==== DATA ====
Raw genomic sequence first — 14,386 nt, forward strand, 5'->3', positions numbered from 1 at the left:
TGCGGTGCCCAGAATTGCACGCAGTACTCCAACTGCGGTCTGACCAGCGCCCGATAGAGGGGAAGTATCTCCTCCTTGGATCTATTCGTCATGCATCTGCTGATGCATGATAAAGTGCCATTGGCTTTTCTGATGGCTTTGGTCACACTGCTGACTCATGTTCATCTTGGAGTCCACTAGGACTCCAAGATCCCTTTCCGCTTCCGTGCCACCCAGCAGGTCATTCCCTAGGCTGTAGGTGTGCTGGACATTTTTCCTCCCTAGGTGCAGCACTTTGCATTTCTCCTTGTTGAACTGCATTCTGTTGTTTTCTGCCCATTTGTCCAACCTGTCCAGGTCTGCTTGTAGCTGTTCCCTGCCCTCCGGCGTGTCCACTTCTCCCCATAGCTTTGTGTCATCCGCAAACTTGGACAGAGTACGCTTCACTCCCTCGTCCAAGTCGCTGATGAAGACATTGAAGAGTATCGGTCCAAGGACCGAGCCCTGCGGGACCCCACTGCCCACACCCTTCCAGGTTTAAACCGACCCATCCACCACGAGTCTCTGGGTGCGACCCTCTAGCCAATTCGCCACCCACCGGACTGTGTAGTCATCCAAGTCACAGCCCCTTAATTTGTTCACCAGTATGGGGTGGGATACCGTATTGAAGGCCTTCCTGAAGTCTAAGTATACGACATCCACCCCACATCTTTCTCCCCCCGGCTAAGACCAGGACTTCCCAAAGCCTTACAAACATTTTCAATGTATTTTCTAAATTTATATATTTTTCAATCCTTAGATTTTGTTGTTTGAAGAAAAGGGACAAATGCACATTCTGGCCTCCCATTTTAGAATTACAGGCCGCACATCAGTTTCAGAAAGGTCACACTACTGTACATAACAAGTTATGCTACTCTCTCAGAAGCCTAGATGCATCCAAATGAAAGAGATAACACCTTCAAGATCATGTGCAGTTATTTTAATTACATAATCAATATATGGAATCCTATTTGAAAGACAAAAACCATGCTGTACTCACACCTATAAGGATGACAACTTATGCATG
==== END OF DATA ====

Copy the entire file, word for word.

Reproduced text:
Raw genomic sequence first — 14,386 nt, forward strand, 5'->3', positions numbered from 1 at the left:
TGCGGTGCCCAGAATTGCACGCAGTACTCCAACTGCGGTCTGACCAGCGCCCGATAGAGGGGAAGTATCTCCTCCTTGGATCTATTCGTCATGCATCTGCTGATGCATGATAAAGTGCCATTGGCTTTTCTGATGGCTTTGGTCACACTGCTGACTCATGTTCATCTTGGAGTCCACTAGGACTCCAAGATCCCTTTCCGCTTCCGTGCCACCCAGCAGGTCATTCCCTAGGCTGTAGGTGTGCTGGACATTTTTCCTCCCTAGGTGCAGCACTTTGCATTTCTCCTTGTTGAACTGCATTCTGTTGTTTTCTGCCCATTTGTCCAACCTGTCCAGGTCTGCTTGTAGCTGTTCCCTGCCCTCCGGCGTGTCCACTTCTCCCCATAGCTTTGTGTCATCCGCAAACTTGGACAGAGTACGCTTCACTCCCTCGTCCAAGTCGCTGATGAAGACATTGAAGAGTATCGGTCCAAGGACCGAGCCCTGCGGGACCCCACTGCCCACACCCTTCCAGGTTTAAACCGACCCATCCACCACGAGTCTCTGGGTGCGACCCTCTAGCCAATTCGCCACCCACCGGACTGTGTAGTCATCCAAGTCACAGCCCCTTAATTTGTTCACCAGTATGGGGTGGGATACCGTATTGAAGGCCTTCCTGAAGTCTAAGTATACGACATCCACCCCACATCTTTCTCCCCCCGGCTAAGACCAGGACTTCCCAAAGCCTTACAAACATTTTCAATGTATTTTCTAAATTTATATATTTTTCAATCCTTAGATTTTGTTGTTTGAAGAAAAGGGACAAATGCACATTCTGGCCTCCCATTTTAGAATTACAGGCCGCACATCAGTTTCAGAAAGGTCACACTACTGTACATAACAAGTTATGCTACTCTCTCAGAAGCCTAGATGCATCCAAATGAAAGAGATAACACCTTCAAGATCATGTGCAGTTATTTTAATTACATAATCAATATATGGAATCCTATTTGAAAGACAAAAACCATGCTGTACTCACACCTATAAGGATGACAACTTATGCATG